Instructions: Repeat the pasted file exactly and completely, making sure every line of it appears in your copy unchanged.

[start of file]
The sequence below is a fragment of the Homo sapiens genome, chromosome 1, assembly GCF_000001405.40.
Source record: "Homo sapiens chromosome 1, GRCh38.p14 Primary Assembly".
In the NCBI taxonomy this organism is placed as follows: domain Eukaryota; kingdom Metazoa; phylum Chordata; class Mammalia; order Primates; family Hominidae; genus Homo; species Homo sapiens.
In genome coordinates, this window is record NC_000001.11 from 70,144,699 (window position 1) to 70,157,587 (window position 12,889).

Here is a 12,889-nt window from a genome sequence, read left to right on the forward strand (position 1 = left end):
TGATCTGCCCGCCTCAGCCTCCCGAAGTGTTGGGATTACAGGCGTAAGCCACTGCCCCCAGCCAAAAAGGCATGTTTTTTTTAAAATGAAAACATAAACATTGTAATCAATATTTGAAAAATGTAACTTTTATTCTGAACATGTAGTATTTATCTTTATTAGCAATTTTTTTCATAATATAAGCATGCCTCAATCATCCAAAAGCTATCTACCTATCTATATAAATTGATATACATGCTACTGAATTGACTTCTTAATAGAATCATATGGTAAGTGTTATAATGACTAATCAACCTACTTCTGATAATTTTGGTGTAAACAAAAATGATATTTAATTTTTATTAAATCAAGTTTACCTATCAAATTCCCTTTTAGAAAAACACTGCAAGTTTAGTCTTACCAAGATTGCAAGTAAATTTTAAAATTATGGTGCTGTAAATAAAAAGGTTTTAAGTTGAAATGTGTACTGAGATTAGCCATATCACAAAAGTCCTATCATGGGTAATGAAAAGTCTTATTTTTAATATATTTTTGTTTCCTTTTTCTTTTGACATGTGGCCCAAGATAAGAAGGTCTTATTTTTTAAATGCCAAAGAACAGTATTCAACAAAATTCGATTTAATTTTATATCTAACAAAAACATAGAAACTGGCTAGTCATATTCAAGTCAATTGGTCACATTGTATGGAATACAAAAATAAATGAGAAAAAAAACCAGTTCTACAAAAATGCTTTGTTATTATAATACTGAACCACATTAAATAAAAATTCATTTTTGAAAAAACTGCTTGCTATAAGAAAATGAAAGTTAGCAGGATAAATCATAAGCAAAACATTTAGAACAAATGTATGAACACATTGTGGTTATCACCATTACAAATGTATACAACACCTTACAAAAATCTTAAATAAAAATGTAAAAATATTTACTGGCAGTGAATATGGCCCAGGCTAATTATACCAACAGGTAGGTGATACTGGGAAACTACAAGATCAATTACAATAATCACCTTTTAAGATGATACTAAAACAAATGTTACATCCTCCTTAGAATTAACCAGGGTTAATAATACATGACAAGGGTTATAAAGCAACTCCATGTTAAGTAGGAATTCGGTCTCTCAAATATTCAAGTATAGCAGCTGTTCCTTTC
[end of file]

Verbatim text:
The sequence below is a fragment of the Homo sapiens genome, chromosome 1, assembly GCF_000001405.40.
Source record: "Homo sapiens chromosome 1, GRCh38.p14 Primary Assembly".
In the NCBI taxonomy this organism is placed as follows: domain Eukaryota; kingdom Metazoa; phylum Chordata; class Mammalia; order Primates; family Hominidae; genus Homo; species Homo sapiens.
In genome coordinates, this window is record NC_000001.11 from 70,144,699 (window position 1) to 70,157,587 (window position 12,889).

Here is a 12,889-nt window from a genome sequence, read left to right on the forward strand (position 1 = left end):
TGATCTGCCCGCCTCAGCCTCCCGAAGTGTTGGGATTACAGGCGTAAGCCACTGCCCCCAGCCAAAAAGGCATGTTTTTTTTAAAATGAAAACATAAACATTGTAATCAATATTTGAAAAATGTAACTTTTATTCTGAACATGTAGTATTTATCTTTATTAGCAATTTTTTTCATAATATAAGCATGCCTCAATCATCCAAAAGCTATCTACCTATCTATATAAATTGATATACATGCTACTGAATTGACTTCTTAATAGAATCATATGGTAAGTGTTATAATGACTAATCAACCTACTTCTGATAATTTTGGTGTAAACAAAAATGATATTTAATTTTTATTAAATCAAGTTTACCTATCAAATTCCCTTTTAGAAAAACACTGCAAGTTTAGTCTTACCAAGATTGCAAGTAAATTTTAAAATTATGGTGCTGTAAATAAAAAGGTTTTAAGTTGAAATGTGTACTGAGATTAGCCATATCACAAAAGTCCTATCATGGGTAATGAAAAGTCTTATTTTTAATATATTTTTGTTTCCTTTTTCTTTTGACATGTGGCCCAAGATAAGAAGGTCTTATTTTTTAAATGCCAAAGAACAGTATTCAACAAAATTCGATTTAATTTTATATCTAACAAAAACATAGAAACTGGCTAGTCATATTCAAGTCAATTGGTCACATTGTATGGAATACAAAAATAAATGAGAAAAAAAACCAGTTCTACAAAAATGCTTTGTTATTATAATACTGAACCACATTAAATAAAAATTCATTTTTGAAAAAACTGCTTGCTATAAGAAAATGAAAGTTAGCAGGATAAATCATAAGCAAAACATTTAGAACAAATGTATGAACACATTGTGGTTATCACCATTACAAATGTATACAACACCTTACAAAAATCTTAAATAAAAATGTAAAAATATTTACTGGCAGTGAATATGGCCCAGGCTAATTATACCAACAGGTAGGTGATACTGGGAAACTACAAGATCAATTACAATAATCACCTTTTAAGATGATACTAAAACAAATGTTACATCCTCCTTAGAATTAACCAGGGTTAATAATACATGACAAGGGTTATAAAGCAACTCCATGTTAAGTAGGAATTCGGTCTCTCAAATATTCAAGTATAGCAGCTGTTCCTTTC